He mentions that he was at a conference recently where ‘the senior executives spent the entire day talking about profits, market share and growth... they never once mentioned that the pharmaceuticals they were selling were saving lives, or that changes in the product or its pricing could reduce side effects or the load on the patient and her doctor.'
And yet many years ago the credo of George Merck (Merck, Sharpe and Dohme) had been:
‘We try never to forget that medicine is for the people, it is not for the profits. The profits follow, and if we have remembered that, they have never failed to appear. The better we have remembered, the larger (the profits) have been.'
What happened in the pharmaceutical industry to make profits more important than healing and curing? Did the bean counters take over?
And is that what happened at BP as we watch the horror that is hundreds of gallons of oil gushing into The Gulf Of Mexico?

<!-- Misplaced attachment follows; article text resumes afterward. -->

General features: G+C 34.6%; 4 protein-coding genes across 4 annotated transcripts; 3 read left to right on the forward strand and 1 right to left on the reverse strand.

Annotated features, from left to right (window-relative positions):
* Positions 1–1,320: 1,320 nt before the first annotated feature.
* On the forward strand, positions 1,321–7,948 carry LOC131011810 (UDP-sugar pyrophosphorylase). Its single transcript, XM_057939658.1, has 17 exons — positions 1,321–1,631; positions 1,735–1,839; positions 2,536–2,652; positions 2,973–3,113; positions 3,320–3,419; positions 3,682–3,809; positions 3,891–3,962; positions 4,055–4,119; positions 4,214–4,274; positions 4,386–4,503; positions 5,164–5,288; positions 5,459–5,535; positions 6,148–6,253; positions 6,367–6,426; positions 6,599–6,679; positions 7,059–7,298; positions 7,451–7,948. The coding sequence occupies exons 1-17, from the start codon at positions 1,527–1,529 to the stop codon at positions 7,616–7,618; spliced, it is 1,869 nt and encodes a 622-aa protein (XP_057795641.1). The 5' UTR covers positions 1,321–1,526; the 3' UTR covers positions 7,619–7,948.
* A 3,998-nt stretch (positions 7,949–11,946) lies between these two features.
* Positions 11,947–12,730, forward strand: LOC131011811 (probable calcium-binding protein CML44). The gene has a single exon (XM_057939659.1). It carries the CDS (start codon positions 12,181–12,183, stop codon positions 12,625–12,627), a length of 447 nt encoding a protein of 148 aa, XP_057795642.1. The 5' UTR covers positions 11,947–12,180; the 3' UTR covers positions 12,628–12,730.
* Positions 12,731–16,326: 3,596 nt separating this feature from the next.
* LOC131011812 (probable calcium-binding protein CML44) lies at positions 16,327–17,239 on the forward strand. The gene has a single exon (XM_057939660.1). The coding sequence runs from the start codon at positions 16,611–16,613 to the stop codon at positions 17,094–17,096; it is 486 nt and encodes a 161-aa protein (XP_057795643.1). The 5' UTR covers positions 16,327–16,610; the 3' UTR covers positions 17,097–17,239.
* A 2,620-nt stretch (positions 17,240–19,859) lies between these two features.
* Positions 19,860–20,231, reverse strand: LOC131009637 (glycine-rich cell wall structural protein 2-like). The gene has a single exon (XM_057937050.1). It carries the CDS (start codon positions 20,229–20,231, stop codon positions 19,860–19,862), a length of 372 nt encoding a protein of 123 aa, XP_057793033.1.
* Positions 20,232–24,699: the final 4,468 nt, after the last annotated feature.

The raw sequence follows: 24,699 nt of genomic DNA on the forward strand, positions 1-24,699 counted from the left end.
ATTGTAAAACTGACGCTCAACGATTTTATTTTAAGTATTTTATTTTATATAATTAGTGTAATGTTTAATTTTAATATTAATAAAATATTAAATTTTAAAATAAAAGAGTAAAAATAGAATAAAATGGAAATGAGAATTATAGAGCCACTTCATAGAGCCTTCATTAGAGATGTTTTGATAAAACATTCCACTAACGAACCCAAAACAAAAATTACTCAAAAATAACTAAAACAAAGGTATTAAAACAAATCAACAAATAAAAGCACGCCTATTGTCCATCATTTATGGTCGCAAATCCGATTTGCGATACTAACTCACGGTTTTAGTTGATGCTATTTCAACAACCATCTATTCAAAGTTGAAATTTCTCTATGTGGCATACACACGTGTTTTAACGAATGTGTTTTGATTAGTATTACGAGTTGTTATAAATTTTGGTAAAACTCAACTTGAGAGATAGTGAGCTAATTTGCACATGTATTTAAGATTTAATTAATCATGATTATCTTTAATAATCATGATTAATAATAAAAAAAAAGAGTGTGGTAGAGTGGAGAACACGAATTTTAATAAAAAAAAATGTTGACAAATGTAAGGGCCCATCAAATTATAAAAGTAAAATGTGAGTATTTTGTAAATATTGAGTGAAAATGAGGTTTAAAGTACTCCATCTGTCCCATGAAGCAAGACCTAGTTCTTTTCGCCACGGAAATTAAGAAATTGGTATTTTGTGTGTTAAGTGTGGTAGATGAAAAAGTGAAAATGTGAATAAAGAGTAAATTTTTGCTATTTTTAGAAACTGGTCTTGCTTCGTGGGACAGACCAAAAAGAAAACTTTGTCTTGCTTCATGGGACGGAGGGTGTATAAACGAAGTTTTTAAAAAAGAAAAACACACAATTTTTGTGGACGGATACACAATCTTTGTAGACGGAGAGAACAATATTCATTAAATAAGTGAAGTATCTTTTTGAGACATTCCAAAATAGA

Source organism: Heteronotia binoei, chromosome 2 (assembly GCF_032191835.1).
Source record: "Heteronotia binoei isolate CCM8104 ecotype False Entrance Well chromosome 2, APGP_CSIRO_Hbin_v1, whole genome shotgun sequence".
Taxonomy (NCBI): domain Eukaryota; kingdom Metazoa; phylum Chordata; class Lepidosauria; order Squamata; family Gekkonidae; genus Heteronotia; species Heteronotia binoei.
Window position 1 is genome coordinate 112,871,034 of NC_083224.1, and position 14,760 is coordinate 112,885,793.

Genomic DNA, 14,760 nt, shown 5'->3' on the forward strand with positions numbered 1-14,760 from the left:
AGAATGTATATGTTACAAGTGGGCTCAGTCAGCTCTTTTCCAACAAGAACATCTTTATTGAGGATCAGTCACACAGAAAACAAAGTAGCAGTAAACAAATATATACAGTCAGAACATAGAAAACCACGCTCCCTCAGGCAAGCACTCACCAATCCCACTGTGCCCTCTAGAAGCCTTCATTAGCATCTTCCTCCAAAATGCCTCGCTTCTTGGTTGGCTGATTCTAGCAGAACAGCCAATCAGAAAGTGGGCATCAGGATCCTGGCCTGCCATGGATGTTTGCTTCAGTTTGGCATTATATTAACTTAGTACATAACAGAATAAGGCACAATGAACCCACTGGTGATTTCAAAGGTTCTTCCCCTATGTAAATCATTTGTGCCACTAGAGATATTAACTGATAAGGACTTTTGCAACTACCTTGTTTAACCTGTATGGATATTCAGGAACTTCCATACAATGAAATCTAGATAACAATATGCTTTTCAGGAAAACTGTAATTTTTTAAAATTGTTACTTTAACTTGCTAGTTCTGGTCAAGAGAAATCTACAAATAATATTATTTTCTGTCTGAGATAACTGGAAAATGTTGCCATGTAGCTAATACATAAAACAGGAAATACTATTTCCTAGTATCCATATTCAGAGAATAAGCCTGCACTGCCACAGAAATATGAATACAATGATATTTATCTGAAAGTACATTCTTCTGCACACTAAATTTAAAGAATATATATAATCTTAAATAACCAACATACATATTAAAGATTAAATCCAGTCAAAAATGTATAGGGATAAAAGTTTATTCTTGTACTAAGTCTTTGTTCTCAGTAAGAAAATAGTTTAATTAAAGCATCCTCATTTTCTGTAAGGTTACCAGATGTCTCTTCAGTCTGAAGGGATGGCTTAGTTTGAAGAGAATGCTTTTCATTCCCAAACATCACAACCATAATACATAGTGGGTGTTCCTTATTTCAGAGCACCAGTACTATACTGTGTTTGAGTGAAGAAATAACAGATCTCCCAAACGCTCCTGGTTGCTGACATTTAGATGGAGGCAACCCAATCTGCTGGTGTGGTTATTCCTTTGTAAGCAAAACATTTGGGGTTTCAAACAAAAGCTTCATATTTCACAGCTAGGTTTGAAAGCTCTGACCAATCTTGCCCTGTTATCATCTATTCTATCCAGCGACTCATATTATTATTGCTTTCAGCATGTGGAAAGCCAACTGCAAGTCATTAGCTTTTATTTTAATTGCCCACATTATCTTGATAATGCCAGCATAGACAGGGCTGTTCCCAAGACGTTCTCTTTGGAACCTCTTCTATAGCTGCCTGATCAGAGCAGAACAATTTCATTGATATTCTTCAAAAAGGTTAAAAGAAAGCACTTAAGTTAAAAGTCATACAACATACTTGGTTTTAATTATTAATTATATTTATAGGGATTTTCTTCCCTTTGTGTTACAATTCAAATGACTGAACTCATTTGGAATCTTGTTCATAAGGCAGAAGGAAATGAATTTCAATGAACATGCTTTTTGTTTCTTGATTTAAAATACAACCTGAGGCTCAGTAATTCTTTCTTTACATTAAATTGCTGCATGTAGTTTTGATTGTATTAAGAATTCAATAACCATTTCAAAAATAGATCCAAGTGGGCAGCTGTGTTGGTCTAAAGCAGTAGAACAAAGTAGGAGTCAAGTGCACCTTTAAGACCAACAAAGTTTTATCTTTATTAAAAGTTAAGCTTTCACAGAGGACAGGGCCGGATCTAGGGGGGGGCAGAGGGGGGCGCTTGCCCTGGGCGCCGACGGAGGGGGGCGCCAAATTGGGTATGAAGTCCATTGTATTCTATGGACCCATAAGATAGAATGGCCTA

Did the bean counters and studiers of the bottom line forget that they were in the business of providing oil for industry and communities; but that the oil needed to be delivered safely and with great respect for the environment? Or did they just rush to saving dollars and focusing on the bottom line? Because boy, their bottom line looks sad right now given that they are having to shell out (excuse the pun) US$20billion to all those communities who have lost their livelihoods - and in 11 cases - their lives. Their share priced has halved and banks are reluctant to prop up their loans. Not to mention the fact that, until the leak is plugged, which could take months, it could take decades for the environment to recover.
Consider these cost cutting decisions that various people made:
- Only 6 devices were used to centre the drill instead of the regulation 21
- The equipment required to centre the well in all 21 places wasn't on the rig and officials decided against flying the equipment to the rig
- BP saved us$7-10 M by using a more risky option for well casing
- BP decided against a 9-12 hour procedure that would have tested the integrity of cement. A service team was on the rig but BP sent them home
- BP decided against a 12 hour procedure to fully circulate drilling mud - a process that would have helped detect gas - gas later shot up the well and caused the explosion
- BP did not secure the connections or casings between pipes of different diameters
Not such cost saving ideas in the end were they?
Ann Andrews CSP